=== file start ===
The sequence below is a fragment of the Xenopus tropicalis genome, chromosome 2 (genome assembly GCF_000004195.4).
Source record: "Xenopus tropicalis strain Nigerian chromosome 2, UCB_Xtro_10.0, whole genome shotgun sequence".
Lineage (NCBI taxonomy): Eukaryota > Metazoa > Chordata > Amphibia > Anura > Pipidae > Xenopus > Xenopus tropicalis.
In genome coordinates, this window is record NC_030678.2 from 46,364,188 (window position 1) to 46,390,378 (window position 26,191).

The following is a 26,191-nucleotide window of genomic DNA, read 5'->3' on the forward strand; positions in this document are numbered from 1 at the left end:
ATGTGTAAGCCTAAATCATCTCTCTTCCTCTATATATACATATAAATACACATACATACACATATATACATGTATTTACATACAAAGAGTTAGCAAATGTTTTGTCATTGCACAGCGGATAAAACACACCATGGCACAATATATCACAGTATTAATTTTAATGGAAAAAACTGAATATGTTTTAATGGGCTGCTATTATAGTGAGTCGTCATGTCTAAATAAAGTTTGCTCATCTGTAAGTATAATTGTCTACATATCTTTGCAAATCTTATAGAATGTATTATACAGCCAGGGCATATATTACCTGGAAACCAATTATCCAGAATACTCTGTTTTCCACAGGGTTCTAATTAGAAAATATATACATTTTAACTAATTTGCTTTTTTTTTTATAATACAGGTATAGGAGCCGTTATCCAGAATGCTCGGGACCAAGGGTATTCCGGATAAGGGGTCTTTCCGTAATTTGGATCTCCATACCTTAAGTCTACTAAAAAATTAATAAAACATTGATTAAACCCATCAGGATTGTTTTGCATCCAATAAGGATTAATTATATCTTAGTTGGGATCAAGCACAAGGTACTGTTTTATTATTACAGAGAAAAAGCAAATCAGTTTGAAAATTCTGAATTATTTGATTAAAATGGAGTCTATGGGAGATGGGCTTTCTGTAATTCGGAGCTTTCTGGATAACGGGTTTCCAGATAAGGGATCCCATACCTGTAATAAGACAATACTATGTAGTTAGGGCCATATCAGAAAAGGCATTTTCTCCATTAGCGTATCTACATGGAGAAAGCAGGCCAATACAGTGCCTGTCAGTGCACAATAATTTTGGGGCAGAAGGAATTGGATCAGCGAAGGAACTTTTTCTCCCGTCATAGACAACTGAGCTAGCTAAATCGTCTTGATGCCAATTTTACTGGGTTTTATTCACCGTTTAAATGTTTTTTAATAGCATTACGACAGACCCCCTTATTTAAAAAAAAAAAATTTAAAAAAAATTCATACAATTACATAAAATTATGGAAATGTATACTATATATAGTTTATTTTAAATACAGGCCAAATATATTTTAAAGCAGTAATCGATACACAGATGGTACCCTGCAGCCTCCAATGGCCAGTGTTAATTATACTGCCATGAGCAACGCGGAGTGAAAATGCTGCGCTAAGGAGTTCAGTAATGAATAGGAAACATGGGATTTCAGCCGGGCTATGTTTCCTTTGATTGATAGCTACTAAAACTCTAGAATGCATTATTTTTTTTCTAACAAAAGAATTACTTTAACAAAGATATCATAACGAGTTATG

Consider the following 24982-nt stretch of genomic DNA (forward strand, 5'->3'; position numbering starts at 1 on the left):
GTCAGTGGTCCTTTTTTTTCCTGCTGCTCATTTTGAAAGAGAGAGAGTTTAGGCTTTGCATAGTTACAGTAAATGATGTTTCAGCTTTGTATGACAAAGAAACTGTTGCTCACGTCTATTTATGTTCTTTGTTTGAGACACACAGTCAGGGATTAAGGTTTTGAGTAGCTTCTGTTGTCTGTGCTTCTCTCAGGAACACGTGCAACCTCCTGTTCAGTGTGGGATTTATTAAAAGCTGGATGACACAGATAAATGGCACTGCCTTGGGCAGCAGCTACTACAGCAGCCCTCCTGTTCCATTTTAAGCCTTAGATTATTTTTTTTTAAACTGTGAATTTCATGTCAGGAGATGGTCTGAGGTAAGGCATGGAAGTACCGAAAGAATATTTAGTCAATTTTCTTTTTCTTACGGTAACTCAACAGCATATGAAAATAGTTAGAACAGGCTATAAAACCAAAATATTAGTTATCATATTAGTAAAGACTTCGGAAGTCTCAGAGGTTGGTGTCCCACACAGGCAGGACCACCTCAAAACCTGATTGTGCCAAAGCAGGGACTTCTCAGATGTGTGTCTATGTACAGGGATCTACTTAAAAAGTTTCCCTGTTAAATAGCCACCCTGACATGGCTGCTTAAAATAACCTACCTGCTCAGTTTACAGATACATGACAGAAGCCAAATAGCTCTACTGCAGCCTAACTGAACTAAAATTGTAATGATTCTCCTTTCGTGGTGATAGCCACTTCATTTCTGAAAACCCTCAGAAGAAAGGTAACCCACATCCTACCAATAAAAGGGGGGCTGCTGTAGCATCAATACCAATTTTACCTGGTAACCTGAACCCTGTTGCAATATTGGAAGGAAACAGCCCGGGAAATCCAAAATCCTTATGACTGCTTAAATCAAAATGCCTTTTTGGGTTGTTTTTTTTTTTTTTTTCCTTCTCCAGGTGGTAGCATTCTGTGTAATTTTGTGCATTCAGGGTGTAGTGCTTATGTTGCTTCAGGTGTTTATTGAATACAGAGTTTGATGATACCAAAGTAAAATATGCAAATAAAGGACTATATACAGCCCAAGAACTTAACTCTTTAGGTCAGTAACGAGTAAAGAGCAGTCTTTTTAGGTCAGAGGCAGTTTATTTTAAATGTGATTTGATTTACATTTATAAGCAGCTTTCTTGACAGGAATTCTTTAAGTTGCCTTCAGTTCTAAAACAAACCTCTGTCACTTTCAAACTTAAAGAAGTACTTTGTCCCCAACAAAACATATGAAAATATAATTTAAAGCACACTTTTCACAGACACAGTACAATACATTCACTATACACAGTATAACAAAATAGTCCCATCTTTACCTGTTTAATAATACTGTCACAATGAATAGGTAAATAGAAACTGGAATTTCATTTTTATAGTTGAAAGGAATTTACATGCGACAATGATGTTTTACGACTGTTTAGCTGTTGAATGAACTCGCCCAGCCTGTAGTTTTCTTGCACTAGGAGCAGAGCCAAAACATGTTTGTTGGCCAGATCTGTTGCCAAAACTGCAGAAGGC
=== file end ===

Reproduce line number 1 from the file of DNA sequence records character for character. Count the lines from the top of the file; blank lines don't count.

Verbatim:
The sequence below is a fragment of the Xenopus tropicalis genome, chromosome 2 (genome assembly GCF_000004195.4).